Some of these topics are off-platform for a bank (i.e. How to grow your business through SEO & content marketing and The art of website optimization), but Azlo understands that many of its customers are struggling as they’ve had to shut down their businesses. Now they’re helping them transition online.

Even though these marketing webinars aren’t related to banking, Azlo is showing their customers they care more about their financial well being than pushing services. 

3. Reassess your content calendar.

Now is the time to re-evaluate your marketing campaigns to make sure they’re still appropriate in the COVID era. The last thing you want to do is release a post promoting a travel credit card someone can use on their next trip to Italy when there’s a ban on international travel — whoops! 

When assessing your social media content calendar, consider: 

  • Delaying product launches. You don’t have to scrap untimely product launches altogether, but you should at least delay them until the pandemic starts to settle.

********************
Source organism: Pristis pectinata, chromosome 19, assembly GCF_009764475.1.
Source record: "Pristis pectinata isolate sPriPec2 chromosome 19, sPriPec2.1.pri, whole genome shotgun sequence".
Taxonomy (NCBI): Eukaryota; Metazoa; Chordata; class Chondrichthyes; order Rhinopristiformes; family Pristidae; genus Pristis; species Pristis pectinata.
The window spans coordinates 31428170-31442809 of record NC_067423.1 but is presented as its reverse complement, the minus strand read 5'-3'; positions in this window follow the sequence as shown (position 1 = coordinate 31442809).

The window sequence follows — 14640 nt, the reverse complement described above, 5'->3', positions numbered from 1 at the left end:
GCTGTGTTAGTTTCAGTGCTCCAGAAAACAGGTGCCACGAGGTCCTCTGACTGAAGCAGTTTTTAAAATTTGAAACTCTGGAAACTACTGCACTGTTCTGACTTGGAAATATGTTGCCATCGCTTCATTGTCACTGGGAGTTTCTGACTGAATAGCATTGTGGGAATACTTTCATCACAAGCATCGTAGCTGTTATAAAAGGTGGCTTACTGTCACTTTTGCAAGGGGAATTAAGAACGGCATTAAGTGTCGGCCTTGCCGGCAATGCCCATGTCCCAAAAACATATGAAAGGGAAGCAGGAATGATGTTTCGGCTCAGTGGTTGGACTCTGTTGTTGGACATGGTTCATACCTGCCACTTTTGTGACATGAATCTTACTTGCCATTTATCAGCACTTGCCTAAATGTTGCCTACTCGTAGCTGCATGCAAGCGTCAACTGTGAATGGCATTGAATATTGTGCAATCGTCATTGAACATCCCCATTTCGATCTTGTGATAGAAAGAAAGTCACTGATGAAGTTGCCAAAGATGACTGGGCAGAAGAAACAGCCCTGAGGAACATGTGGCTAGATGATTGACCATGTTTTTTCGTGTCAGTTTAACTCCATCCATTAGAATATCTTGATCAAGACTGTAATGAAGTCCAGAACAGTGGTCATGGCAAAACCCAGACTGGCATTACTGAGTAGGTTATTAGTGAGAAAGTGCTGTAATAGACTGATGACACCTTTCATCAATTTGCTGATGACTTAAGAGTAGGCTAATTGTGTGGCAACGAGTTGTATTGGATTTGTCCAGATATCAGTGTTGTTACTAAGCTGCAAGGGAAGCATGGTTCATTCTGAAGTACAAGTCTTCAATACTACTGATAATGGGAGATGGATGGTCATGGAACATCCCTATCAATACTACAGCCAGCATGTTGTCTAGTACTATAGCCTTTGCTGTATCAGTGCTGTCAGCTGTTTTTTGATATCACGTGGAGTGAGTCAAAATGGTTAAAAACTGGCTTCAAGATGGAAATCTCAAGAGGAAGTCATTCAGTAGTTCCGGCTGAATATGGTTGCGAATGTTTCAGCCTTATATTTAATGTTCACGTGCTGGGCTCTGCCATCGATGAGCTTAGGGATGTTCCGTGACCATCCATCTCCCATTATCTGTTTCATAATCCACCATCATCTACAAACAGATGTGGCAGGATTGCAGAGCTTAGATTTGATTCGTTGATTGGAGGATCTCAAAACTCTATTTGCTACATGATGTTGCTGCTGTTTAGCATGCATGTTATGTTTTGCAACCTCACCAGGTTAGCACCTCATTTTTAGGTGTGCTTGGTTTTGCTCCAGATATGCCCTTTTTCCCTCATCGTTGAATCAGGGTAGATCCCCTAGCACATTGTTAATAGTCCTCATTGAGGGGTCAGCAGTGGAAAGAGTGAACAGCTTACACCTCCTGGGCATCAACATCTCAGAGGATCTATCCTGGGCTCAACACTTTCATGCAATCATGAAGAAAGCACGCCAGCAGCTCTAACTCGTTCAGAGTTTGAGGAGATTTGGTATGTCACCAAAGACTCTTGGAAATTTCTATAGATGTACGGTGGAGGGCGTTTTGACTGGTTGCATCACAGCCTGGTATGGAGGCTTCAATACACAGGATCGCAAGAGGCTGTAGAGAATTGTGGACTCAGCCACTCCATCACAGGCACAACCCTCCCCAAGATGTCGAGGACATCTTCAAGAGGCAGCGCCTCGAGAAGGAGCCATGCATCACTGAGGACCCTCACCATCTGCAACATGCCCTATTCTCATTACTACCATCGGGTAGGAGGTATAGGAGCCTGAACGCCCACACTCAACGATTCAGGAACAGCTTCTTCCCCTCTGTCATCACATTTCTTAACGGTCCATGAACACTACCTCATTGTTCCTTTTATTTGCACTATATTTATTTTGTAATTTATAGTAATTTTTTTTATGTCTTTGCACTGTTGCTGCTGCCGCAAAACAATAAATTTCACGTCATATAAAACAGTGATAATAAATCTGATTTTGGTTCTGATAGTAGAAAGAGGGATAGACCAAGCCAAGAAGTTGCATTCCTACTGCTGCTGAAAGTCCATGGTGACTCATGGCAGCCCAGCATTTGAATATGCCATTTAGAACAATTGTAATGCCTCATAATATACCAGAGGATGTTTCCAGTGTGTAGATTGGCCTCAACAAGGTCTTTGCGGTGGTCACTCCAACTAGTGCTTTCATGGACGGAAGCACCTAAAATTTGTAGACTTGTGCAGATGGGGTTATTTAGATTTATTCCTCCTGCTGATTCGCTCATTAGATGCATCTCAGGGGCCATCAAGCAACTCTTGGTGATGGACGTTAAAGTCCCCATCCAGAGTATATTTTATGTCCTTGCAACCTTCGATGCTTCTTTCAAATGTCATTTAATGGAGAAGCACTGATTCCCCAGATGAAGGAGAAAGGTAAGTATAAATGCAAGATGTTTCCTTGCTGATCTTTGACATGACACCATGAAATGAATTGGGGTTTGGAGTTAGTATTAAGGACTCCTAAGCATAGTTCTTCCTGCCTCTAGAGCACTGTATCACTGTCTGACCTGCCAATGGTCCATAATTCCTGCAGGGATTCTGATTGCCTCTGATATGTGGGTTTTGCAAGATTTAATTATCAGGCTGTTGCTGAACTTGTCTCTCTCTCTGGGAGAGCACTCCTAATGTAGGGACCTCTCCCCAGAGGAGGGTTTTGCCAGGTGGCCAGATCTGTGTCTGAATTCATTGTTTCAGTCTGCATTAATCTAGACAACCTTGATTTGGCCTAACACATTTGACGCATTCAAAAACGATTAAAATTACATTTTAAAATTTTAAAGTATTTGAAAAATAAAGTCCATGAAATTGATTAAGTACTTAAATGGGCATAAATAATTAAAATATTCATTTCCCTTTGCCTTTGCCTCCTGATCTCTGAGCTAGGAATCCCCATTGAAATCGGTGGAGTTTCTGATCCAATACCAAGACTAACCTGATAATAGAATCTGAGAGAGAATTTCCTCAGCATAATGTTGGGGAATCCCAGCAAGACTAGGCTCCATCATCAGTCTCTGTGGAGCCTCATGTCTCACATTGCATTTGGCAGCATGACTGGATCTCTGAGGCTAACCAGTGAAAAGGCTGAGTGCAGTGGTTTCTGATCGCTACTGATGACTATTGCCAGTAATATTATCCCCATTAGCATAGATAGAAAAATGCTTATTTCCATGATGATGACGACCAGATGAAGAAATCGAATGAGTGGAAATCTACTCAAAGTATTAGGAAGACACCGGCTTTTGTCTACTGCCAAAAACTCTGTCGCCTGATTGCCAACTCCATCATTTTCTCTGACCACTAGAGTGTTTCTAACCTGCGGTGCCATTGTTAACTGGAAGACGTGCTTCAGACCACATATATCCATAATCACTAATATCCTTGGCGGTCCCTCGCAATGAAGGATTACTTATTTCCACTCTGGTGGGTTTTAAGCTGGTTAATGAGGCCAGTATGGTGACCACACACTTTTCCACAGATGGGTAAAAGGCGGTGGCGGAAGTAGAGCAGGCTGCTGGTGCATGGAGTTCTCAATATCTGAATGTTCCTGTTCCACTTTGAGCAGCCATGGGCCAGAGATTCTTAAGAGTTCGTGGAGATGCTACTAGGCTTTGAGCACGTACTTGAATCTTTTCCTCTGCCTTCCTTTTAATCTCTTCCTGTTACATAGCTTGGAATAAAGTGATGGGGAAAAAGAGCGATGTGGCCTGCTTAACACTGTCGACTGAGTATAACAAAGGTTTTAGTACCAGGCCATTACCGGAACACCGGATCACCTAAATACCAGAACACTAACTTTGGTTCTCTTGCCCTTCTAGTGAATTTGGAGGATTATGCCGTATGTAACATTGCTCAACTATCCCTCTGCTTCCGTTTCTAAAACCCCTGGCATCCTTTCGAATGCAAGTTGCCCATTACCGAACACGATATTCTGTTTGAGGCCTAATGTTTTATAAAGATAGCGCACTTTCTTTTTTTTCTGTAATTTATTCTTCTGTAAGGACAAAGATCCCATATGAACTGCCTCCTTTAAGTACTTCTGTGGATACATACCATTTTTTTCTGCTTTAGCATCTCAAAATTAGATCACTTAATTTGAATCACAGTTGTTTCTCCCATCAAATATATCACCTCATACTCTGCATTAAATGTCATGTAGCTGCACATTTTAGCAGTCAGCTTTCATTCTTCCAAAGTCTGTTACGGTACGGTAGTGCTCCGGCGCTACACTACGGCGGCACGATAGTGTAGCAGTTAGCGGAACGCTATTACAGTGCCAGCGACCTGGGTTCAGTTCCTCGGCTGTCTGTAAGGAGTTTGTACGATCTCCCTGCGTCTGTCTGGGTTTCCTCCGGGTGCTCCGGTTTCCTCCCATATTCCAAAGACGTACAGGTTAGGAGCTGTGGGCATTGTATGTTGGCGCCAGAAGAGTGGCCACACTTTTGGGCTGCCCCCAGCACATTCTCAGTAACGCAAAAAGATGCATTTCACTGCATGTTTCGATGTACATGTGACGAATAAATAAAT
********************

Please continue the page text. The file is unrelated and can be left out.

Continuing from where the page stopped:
• Redirecting focus to overlooked services. When the economy is booming, customers may not care as much about some of the loans and financial education services you offer. Use this time to touch on the benefits of those services.
  • Picking the right imagery. There are several design takeaways in the COVID era. One of the main ones is to avoid using images of large social gatherings — especially while everyone is still social distancing.
  • Highlighting what you’re doing in the community. People care about social responsibility. Your customers want to know what measures you’re taking to keep them, your employees, and the community safe.

Here are two examples of banks that have excelled at picking the right imagery and highlighting ways they’re giving back to their community. 

TD social media
first national bank omaha
These types of posts go a long way in building brand loyalty.

4. Create a dedicated hub for all your coronavirus content.

As you continue to build out COVID-related social media strategies for your bank, think about where your followers can go for more information. 

We recommend setting up a central page on your website for all your COVID material. As you build out your site, you can push this information out to the appropriate social media channels. For example, you can use: